Adapted from David Nicholls‘ heralded novel, director Lone Scherfig’s drama One Day aims to lure women in with a crush-worthy leading man Jim Sturgess, the cute but non-threatening romantic hero of Across the Universe, and a modern chick flick mega-star Anne Hathaway. Couple the casting with the sentimental trailer, passion-filled promotional poster and a PG-13 rating, and it’s clear that Scherfig and the film’s producers are gunning for a female audience that includes a large contingent of young and impressionable girls. This makes the film’s message of a woman’s worth all the more infuriating. To be succinct, through this story of frequently near-miss lovers, Scherfig seems to declare a woman’s purpose in life is to better the man she loves after sufficiently making herself worthy of his notice. It’s a demoralizing message that curiously devalues both men and women. And so I don’t come here to review One Day; I come here to eviscerate it.
I think this review hits quite a few of the major issues with this film. Yet again, I’m glad I saw this film for free. It certainly has a fucked up understanding of gender roles and is very stereotypical in its portrayal of the relationship roles. And, of course, when I say “fucked up” and “stereotypical,” what I mean is that, to me, this film isn’t any worse than the lot of romantic comedies, which I find to be frequently some of the worst perpetrators of gender policing.
This article also reminded me of what I found most fascinating about the film, which is Dexter (Jim Sturgess) is constantly confronted with his privilege and he never sees it. Never, ever, ever. This is really no reason for Emma (Anne Hathaway) to stay friends with this guy for 20 some years. He’s an asshole! Everyone always tells them this! He never changes! And, yet, we’re supposed to feel for this awful guy.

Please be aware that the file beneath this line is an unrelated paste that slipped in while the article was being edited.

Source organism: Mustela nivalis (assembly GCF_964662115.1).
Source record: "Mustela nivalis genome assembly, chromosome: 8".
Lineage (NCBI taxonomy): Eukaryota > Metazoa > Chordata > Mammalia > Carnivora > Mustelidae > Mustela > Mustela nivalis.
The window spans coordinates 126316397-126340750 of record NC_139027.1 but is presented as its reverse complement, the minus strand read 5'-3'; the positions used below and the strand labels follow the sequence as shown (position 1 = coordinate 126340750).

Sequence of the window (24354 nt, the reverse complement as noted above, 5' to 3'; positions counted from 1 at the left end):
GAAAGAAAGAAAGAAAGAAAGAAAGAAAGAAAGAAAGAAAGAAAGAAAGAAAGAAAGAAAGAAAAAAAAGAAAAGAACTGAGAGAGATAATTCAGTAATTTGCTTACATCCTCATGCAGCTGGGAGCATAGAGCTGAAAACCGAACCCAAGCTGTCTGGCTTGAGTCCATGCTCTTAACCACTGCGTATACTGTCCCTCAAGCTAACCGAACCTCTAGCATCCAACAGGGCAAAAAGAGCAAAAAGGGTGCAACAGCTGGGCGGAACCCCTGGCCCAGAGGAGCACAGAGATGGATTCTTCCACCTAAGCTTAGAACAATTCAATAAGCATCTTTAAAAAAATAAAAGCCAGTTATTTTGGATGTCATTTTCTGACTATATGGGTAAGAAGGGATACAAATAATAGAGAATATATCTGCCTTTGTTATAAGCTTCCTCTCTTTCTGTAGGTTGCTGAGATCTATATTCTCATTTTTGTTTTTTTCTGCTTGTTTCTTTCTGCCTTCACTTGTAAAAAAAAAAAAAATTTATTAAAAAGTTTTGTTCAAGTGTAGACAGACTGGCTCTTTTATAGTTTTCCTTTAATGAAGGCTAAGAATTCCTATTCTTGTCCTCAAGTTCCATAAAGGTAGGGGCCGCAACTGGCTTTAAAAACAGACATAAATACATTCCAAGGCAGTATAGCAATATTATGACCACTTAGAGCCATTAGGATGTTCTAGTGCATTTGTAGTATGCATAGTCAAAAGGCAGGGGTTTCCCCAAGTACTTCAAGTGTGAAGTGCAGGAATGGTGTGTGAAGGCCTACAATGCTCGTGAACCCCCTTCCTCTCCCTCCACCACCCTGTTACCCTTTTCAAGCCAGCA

It’s really interesting. At certain points, I felt like this film was going to be about the white male lead having to confront the fact that he’s been screwing around his whole life to the top because A.) he’s a white male, B.) He comes from wealth, and C.) He’s educated, and he takes everything for granted. He doesn’t have a good relationship with his parents and treats them like shit. The opening scene of the film is about him meeting Emma and treating her like shit. For twenty years, they get together on the same day every year and he treats her like shit. He treats himself like shit.
Meanwhile, Emma is white, well educated, and certainly doesn’t come from poverty, but she has to struggle. She struggles all her life. It appears that she sticks with Dexter merely because she wants to believe that someone she went to college with can be successful and famous, and therefore she can follow her dreams like he has. She has to take shit jobs, she marries a horrible guy, she changes paths. She has to fight three times as hard as Dexter to be successful when it is quite possible that they come from the same background.
But, this isn’t about Dexter’s privilege, because he never confronts it. The two most important females in the film die, (Largely to motivate the audience to continue to feel bad for our male lead who really hasn’t done anything to deserve our pity, besides being gorgeous. He’s a beautiful specimen, it’s true!) and we’re supposed to feel kind of happy about Dexter learning something? What does he learn? I don’t see it. We should be happy for this couple? I didn’t.
On a smaller note, this film identifies Anne Hathaway’s character as a feminist pretty early on. I’ve got to say that, from my experience, this film has no idea what a feminist is. Again, a stereotype of hollywood films, a “feminist” is a woman who’s prudish, a virgin, and needs a man to liven her up. Women aren’t boring, hollywood. Quit telling them they need men. Quit telling women that they aren’t whole on their own (Of course, Dexter, too, isn’t whole on his own. The whole notion of people “completing” one another in films, while emotional and heartwarming at times, is kind of a fucked up concept, because it’s part of the system that tells us we shouldn’t love ourselves, I think.)
On an even smaller note, part of the reason I couldn’t enjoy this film is that it’s made clear that these two see each other more than once a year. So, then…what’s so exciting about the audience only seeing them once a year? I just don’t get it.
Think I’ll take a rain check on this one. Thanks.